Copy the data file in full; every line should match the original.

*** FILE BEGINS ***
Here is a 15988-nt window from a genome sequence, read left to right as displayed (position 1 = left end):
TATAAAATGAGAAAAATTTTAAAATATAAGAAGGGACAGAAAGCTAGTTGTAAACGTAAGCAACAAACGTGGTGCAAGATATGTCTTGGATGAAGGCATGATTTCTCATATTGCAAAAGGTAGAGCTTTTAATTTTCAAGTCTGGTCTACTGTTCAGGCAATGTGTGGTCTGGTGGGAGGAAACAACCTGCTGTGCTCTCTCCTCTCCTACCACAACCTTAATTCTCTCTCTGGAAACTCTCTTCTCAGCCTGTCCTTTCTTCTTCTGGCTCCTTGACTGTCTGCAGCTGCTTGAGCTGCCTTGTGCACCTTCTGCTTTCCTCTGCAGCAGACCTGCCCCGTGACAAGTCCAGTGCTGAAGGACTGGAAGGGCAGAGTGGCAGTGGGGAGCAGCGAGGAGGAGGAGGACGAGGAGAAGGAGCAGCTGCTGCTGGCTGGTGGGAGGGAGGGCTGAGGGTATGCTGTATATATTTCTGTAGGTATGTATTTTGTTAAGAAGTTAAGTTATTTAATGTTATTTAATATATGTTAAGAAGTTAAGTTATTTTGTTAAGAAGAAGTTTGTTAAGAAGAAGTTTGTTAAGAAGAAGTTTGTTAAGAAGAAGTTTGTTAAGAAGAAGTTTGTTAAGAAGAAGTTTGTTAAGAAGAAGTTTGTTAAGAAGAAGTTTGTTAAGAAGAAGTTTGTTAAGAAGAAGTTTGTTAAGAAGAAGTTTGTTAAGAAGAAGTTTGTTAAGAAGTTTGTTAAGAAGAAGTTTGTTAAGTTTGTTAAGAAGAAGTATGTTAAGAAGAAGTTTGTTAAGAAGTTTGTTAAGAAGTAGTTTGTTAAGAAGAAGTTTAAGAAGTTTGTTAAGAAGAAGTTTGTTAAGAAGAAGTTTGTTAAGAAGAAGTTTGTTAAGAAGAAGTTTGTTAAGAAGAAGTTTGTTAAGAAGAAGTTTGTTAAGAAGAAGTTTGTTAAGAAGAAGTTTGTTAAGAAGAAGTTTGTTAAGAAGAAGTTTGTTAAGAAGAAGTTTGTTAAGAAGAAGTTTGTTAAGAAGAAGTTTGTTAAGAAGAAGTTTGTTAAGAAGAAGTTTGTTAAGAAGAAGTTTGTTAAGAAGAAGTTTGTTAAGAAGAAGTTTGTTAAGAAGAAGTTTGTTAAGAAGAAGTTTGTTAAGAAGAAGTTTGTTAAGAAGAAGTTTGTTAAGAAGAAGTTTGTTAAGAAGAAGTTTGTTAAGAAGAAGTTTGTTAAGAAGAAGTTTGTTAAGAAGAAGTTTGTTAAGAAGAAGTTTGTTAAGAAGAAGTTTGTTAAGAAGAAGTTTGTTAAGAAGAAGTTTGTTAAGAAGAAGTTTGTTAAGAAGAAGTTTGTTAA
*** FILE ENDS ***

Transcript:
Here is a 15988-nt window from a genome sequence, read left to right as displayed (position 1 = left end):
TATAAAATGAGAAAAATTTTAAAATATAAGAAGGGACAGAAAGCTAGTTGTAAACGTAAGCAACAAACGTGGTGCAAGATATGTCTTGGATGAAGGCATGATTTCTCATATTGCAAAAGGTAGAGCTTTTAATTTTCAAGTCTGGTCTACTGTTCAGGCAATGTGTGGTCTGGTGGGAGGAAACAACCTGCTGTGCTCTCTCCTCTCCTACCACAACCTTAATTCTCTCTCTGGAAACTCTCTTCTCAGCCTGTCCTTTCTTCTTCTGGCTCCTTGACTGTCTGCAGCTGCTTGAGCTGCCTTGTGCACCTTCTGCTTTCCTCTGCAGCAGACCTGCCCCGTGACAAGTCCAGTGCTGAAGGACTGGAAGGGCAGAGTGGCAGTGGGGAGCAGCGAGGAGGAGGAGGACGAGGAGAAGGAGCAGCTGCTGCTGGCTGGTGGGAGGGAGGGCTGAGGGTATGCTGTATATATTTCTGTAGGTATGTATTTTGTTAAGAAGTTAAGTTATTTAATGTTATTTAATATATGTTAAGAAGTTAAGTTATTTTGTTAAGAAGAAGTTTGTTAAGAAGAAGTTTGTTAAGAAGAAGTTTGTTAAGAAGAAGTTTGTTAAGAAGAAGTTTGTTAAGAAGAAGTTTGTTAAGAAGAAGTTTGTTAAGAAGAAGTTTGTTAAGAAGAAGTTTGTTAAGAAGAAGTTTGTTAAGAAGAAGTTTGTTAAGAAGAAGTTTGTTAAGAAGTTTGTTAAGAAGAAGTTTGTTAAGTTTGTTAAGAAGAAGTATGTTAAGAAGAAGTTTGTTAAGAAGTTTGTTAAGAAGTAGTTTGTTAAGAAGAAGTTTAAGAAGTTTGTTAAGAAGAAGTTTGTTAAGAAGAAGTTTGTTAAGAAGAAGTTTGTTAAGAAGAAGTTTGTTAAGAAGAAGTTTGTTAAGAAGAAGTTTGTTAAGAAGAAGTTTGTTAAGAAGAAGTTTGTTAAGAAGAAGTTTGTTAAGAAGAAGTTTGTTAAGAAGAAGTTTGTTAAGAAGAAGTTTGTTAAGAAGAAGTTTGTTAAGAAGAAGTTTGTTAAGAAGAAGTTTGTTAAGAAGAAGTTTGTTAAGAAGAAGTTTGTTAAGAAGAAGTTTGTTAAGAAGAAGTTTGTTAAGAAGAAGTTTGTTAAGAAGAAGTTTGTTAAGAAGAAGTTTGTTAAGAAGAAGTTTGTTAAGAAGAAGTTTGTTAAGAAGAAGTTTGTTAAGAAGAAGTTTGTTAAGAAGAAGTTTGTTAAGAAGAAGTTTGTTAAGAAGAAGTTTGTTAAGAAGAAGTTTGTTAAGAAGAAGTTTGTTAAGAAGAAGTTTGTTAAGAAGAAGTTTGTTAA